10 Foods to Get a Great Sleep
Can Food Help You Sleep?
It’s long been accepted that there are some foods that help you sleep and some foods that prevent sleep.
Research is now confirming some of these long held beliefs, and rebuffing others.
But which are the foods that help you sleep better, and which ones adversely affect the amount and quality of sleep we get?
Here are some tips on 10 foods that help you sleep and 10 that hinder your sleep (and a twist on an old favourite)!
In a hurry to get better sleep? Click here to find 10 Foods That Help You Sleep.
Foods that can harm sleep:
Here’s something you’re going to like! Although it is commonly thought to be an absolute no no before going to bed, there is not strong evidence that sugar will prevent you from sleeping.
In fact it can be quite the opposite, studies have shown that sugar can reduce the level of Orexin in your blood stream, which in turn tends to make you sleepy.
Please Note: This is not to say that we recommend eating sugary meals before bedtime. The increase in blood sugar levels before sleeping can make you at much higher risk of obesity and type 2 Diabetes.
Stimulants are generally going to keep your brain ticking over at night and therefore prevent you from falling asleep as quickly as you might like.
Some stimulants to avoid before bedtime include chocolate, cola, energy drinks, coffee and tea. The ingredient in these foods and drinks that keep you awake is of course caffeine.
Caffeine increases heart rate and general alertness and sets the mind racing making it much more difficult to get to sleep.
Whilst some pople are affected by artificial colours and flavors, and preservatives (studies indicate around 5%of people), the majority of people may show very little or no affect from these ingredients.
The general conception is that alcohol will help you get to sleep. After all we’ve all been at a party where there’s someone who goes a little too hard too early on the tipple and ends up snoring in the corner.
In general though, alcohol reduces the quality of our sleep. Whilst it does allow us to fall asleep more quickly and to have deeper sleep earlier, it reduces the overall amount of REM (rapid eye movement) sleep which is essential for proper restoration.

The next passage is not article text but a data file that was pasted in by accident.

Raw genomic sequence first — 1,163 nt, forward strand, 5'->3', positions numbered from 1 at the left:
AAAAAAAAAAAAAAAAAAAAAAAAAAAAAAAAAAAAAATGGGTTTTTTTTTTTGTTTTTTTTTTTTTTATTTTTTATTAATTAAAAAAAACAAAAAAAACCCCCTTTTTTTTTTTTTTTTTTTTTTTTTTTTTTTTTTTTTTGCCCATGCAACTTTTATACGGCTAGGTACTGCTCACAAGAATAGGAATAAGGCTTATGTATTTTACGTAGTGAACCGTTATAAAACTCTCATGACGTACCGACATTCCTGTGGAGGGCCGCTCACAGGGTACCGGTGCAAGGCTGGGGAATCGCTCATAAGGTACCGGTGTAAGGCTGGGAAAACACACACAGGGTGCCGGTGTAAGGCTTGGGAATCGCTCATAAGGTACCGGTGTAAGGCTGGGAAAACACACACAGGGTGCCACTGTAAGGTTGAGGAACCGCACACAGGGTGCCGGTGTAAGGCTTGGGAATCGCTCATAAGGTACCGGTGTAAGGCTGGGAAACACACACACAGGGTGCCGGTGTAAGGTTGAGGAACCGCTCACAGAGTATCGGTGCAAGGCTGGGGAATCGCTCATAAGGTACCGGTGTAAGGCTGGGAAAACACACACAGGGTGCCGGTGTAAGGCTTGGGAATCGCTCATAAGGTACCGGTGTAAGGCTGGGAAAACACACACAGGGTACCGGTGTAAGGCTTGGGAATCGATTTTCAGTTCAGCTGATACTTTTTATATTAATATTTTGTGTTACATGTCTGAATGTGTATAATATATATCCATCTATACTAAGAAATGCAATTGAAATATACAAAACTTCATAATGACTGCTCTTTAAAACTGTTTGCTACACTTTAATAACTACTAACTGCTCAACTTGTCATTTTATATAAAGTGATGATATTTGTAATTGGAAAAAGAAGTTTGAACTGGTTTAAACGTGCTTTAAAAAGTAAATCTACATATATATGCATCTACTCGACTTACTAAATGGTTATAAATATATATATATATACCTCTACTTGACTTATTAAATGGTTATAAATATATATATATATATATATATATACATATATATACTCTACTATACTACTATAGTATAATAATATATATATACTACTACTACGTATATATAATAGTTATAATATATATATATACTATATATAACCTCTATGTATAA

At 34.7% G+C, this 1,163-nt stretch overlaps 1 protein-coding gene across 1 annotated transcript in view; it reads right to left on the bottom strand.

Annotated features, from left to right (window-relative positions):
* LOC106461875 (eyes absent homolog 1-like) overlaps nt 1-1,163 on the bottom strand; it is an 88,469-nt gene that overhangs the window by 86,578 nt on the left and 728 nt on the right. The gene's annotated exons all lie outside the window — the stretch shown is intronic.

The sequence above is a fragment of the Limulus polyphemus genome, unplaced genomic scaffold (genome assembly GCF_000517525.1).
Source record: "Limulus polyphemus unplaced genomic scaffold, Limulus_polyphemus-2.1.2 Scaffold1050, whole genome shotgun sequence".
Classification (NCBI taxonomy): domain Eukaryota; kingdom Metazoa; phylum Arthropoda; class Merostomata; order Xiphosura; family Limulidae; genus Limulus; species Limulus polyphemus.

Foods which are processed often contain high levels of salt and have many detrimental effects on sleep.
Foods such as crisps, salted nuts, processed meats and savoury biscuits are high in salt.
Studies have found that salty foods will cause us to go to bed later, to wake up several times during the night, our sleep will be less deep and the amount of important REM sleep will be reduced.
Spicy foods such as chillies, hot curries like vindaloos and peppery foods can also impair our sleep quality.
For many years it has been thought that the reason for spicy foods affecting sleep was the indigestion that they cause in many of us, making it harder to get to sleep and stay asleep.
An article in The New York Times (read) cited studies which show that an increase in body temperature following the consumption of a spicy meal was a more likely cause.
So...Which foods can help improve sleep?
Now the we know which foods we should best avoid before trying to get a good night’s sleep, the next obvious question is, what foods SHOULD we eat to improve our sleep?
An old staple for those of us wanting to drop off quickly once we hit the pillow. Chamomile tea has a mild sedating effect and can bring a sense of calm to your mind.
Bananas have a two fold affect on the body to get us ready for sleep.
They contain magnesium which helps to relax the muscles, as well as having ingredients which stimulate production of the sleep helping hormones melatonin and serotonin.
Here’s an interesting one!
Does it help you sleep?
Researchers found that it can, but not for the often quoted reason that it contains tryptophan, an essential amino acid.
Apparently foods rich in tryptophan like milk and turkey would have to be consumed in such huge amounts to get enough of the chemical into your brain, that you’d have to roll to bed!
It’s more to do with the routine of drinking warm milk before bed. The psychological effects of doing something as a habit which your brain comes to associate with bedtime, can help you get better sleep. Obviously it doesn’t have to be milk though, saying a prayer or kissing your partner goodnight could theoretically be as effective.
Foods rich in magnesium include almonds, seeds, black beans, salmon and dark leafy greens. Magnesium helps prevents cramps in muscles and causes them to relax, thereby improving quality of sleep.
Most whole grains belong to the complex carbohydrates group.
Examples include: Barley, Brown Rice and Buckwheat, Millet, and Oatmeal.
Research has found that the amount of time to get to sleep was shorter in groups of people which consumed complex carbohydrates before bed.
The same study also found that people who consumed protein before bed time tended to have less sleep disturbances.
In summary here are the foods which may help or hinder you in getting a great, high quality night of sleep.
|10 Foods That Can Help You Sleep||10 Foods That Prevent Sleep|
|Milk (for some people, read above!)||Coffee|
|Dark Leafy Greens||Artificial Colours|
|Whole Grains||Potato Crisps|
|Black Beans||Hot Curries|